Cannot sit up without assistance (e.g., the individual will fall over if there are not lateral rests [arms] on the chair).

E

Loss of ability to smile.

F

Loss of ability to hold up head independently.

NB: These Palliative Cards are guidelines only and do not replace careful clinical judgment specific to each patient / family situation. Palliative Cards are Copyright 2013, 2014 OhioHealth Corporation, All rights reserved. Permission to reproduce Palliative Cards is granted for non-commercial educational purposes only, provided that the attribution statement and copyright are displayed. To reproduce for all other purposes, contact Frank D. Ferris, Palliative & Hospice Care, OhioHealth, 1-888-389-6231 or +1-614-533-6299 or visit IPCRC.net. V6, Sept 2014

C4

PROGNOSIS IN CANCER Unresectable ( Advanced ) or Metastatic Disease

Prognostic Indicators

Maximal Therapy

% Alive 1 yr.

Median Survival ( Months )

Indicator

Criteria

Medial Survival

Bladder (TCC)

26%

12

KPS

50-60%

90 days

Brain Metastases (all comers)



7

KPS

20-30%

50 days

Brain - Glioblastoma Multiforme

30%

14

KPS

10-20%

17 days

Breast

72%

24

ECOG

3

3 months

Cervix - Squamous

20%

9

ECOG

4

1 month

Colorectal

36%

20-24

Anorexia

Persistent

< 6 months

Carcinoma Unknown Primary

35%

8-13

Serum Albumin

< 2.5 mg/dL

< 6 months

Esophageal

20%

10-12

Weight Loss

> 10%

< 6 months

Gastric

23%

6-12

Brain Mets multiple

XRT

7 months

Head and Neck

26%

7-10

Brain Mets multiple

Steroids

3 months

Kidney



15-24

Brain Mets multiple

No Treatment

1 month

Liver



8-10

Delirium

Persistent

6 weeks

Lung Cancer, Non-small Cell

25%

6-15

Dyspnea

Persistent

< 6 months

Lung Cancer, Small Cell Extensive



6-12

Hypercalcemia

Persistent

1 month

Melanoma

70-80%

20-24

Malignant Pleural Effusion

Persistent

4 months

Ovarian

59%

15-24

Pancreatic

27%

6-11

Prostatic



49

Sarcoma



12-14

Updated and enhanced from Emanuel LL, Ferris FD, von Gunten CF, Von Roenn J. EPEC-O: Education in Palliative and End-of-life Care for Oncology. © The EPEC Project,™ Chicago, IL, 2005. Open Access at IPCRC.net.

NB: These Palliative Cards are guidelines only and do not replace careful clinical judgment specific to each patient / family situation. Palliative Cards are Copyright 2013, 2014 OhioHealth Corporation, All rights reserved. Permission to reproduce Palliative Cards is granted for non-commercial educational purposes only, provided that the attribution statement and copyright are displayed. To reproduce for all other purposes, contact Frank D. Ferris, Palliative & Hospice Care, OhioHealth, 1-888-389-6231 or +1-614-533-6299 or visit IPCRC.net. V6, Sept 2014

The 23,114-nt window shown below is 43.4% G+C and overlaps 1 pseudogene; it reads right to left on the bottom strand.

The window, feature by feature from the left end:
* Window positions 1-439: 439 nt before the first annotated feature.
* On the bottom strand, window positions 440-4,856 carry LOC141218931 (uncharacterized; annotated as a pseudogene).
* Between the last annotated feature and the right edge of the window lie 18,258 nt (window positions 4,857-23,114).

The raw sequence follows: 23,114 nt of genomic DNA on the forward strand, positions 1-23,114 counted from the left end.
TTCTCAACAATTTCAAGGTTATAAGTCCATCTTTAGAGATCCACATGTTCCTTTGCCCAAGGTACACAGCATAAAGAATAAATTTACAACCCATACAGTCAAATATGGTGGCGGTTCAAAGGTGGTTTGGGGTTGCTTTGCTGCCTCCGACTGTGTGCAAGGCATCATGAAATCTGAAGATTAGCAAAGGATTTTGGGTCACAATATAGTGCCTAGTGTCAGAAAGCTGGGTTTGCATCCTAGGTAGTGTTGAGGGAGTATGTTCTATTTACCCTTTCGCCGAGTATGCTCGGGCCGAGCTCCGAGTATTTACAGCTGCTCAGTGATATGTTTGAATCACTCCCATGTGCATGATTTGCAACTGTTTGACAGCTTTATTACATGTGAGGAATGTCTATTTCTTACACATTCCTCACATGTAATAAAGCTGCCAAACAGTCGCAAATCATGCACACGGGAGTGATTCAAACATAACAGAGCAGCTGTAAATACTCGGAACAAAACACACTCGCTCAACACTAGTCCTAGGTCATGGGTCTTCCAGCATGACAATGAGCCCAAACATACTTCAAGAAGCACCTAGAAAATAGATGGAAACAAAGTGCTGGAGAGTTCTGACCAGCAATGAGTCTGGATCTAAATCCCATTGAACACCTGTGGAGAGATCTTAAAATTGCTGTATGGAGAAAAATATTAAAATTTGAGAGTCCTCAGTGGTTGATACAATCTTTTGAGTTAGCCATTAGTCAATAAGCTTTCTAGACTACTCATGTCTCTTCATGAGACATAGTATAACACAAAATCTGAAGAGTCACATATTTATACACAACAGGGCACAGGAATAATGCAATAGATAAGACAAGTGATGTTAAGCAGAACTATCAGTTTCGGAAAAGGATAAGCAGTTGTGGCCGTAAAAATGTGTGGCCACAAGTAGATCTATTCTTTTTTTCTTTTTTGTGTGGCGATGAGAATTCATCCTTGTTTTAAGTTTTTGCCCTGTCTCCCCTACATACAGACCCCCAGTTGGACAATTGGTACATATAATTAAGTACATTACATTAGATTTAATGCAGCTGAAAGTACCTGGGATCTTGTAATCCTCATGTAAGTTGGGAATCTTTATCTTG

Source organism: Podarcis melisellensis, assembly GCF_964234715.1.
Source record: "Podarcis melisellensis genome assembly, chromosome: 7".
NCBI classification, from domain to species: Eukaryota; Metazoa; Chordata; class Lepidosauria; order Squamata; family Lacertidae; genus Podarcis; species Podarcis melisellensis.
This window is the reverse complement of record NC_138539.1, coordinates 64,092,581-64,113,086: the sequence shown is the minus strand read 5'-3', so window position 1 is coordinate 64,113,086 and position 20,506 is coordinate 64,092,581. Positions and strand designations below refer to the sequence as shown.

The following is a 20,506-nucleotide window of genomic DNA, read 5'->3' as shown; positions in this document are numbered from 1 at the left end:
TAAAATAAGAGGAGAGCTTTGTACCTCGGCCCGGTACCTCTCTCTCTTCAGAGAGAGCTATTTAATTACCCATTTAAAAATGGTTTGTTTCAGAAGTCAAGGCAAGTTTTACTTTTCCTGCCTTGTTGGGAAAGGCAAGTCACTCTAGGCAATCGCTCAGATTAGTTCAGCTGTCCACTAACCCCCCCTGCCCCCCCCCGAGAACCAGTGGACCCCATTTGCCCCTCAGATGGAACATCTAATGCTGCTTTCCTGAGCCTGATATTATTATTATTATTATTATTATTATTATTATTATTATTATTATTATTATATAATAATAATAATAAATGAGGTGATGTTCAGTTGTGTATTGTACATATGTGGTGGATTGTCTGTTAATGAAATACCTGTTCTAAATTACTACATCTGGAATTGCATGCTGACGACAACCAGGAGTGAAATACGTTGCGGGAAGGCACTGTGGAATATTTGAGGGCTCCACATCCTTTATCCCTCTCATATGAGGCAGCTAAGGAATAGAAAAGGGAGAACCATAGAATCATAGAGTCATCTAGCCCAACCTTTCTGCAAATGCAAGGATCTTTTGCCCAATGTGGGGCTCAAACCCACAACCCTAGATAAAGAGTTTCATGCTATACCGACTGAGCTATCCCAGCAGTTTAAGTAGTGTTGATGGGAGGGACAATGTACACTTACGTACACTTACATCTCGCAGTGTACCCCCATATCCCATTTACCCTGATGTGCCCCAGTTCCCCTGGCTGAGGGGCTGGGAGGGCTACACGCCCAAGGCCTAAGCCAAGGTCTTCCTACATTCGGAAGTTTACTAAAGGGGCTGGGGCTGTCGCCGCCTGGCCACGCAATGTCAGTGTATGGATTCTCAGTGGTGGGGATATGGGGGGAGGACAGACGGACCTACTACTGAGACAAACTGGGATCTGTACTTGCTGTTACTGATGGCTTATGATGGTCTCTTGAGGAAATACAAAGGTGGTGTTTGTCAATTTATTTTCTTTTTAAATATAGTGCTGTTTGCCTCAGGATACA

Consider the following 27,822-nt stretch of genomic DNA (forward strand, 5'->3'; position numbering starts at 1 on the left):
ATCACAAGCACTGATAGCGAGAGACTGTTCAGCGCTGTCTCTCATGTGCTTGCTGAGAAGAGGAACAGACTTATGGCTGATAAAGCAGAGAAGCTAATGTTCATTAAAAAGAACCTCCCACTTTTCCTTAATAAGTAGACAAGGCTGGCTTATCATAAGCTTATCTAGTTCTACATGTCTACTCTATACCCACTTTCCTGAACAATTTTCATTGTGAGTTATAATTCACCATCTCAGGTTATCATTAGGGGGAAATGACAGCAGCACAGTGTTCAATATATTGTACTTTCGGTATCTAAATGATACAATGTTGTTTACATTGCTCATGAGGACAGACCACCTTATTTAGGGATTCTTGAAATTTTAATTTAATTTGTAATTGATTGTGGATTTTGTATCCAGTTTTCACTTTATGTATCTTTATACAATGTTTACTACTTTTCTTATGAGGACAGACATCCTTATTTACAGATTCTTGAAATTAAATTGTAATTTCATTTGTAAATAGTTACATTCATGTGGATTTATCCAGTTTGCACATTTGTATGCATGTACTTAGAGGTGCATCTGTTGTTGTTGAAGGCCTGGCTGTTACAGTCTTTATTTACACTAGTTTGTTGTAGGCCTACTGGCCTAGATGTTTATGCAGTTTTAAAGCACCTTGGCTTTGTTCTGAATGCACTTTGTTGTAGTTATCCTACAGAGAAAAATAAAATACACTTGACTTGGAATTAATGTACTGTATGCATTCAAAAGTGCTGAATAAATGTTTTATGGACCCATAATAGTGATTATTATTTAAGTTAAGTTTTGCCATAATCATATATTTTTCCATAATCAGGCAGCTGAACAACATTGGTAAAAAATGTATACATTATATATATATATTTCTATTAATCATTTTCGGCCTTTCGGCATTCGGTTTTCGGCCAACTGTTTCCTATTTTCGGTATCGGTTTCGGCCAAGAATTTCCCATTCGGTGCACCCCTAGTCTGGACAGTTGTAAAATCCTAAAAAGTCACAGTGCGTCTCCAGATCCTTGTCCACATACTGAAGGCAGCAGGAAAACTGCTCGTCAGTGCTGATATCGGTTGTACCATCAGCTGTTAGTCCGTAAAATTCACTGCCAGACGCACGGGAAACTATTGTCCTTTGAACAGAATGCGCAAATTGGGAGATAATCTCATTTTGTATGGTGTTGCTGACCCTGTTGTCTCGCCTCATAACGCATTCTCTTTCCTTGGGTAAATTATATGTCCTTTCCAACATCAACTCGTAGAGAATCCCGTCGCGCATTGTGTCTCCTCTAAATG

C5

HEART FAILURE When Is It Time For Hospice Care?

What Do I Say?

ONE OR MORE OF THE FOLLOWING: • Symptoms at rest despite optimal medical management • Dependent in > 2 activities of daily living • Frequent Emergency Department (ED) visits • Hospitalized > 3 times in 6 months • Unintentional weight loss > 10% • Albumin < 2.5 gm/dL • Ejection Fraction < 20% • Persistent serum sodium < 135 mEq/L • Prior CPR • Prior syncope • Embolic stroke

1. What do you understand about your diagnosis of heart failure? 2. What would you like to know? 3. Some people want to know their prognosis, do you? 4. Knowing that, tell me how you hope the future will be? 5. To achieve your goals to be as comfortable as possible, to stay out of the hospital and ED and to be the least burden on your family, the best way I know is to get home hospice care involved. 6. Let me arrange an informational visit so you get more information about what hospice care can provide. Then, we can talk about whether this is the right time at your next appointment.

Seattle Heart Failure Prognosis Calculator http://depts.washington.edu/shfm/app.php New York Heart Association ( NYHA ) Functional Classification NYHA Class

Exercise Tolerance

Symptoms

Class I ( Mild )

No limitation

Ordinary physical activity does not cause undue fatigue, palpitation, or dyspnea

Class II ( Mild )

Mild limitation

Comfortable at rest, but ordinary physical activity results in fatigue, palpitation, or dyspnea

Class III ( Moderate )

Marked limitation

Comfortable at rest, but less than ordinary activity causes fatigue, palpitation, or dyspnea

Class IV ( Severe )

Unable to carry out any physical activity without discomfort

Symptoms of cardiac insufficiency at rest. If any physical activity is undertaken, discomfort is increased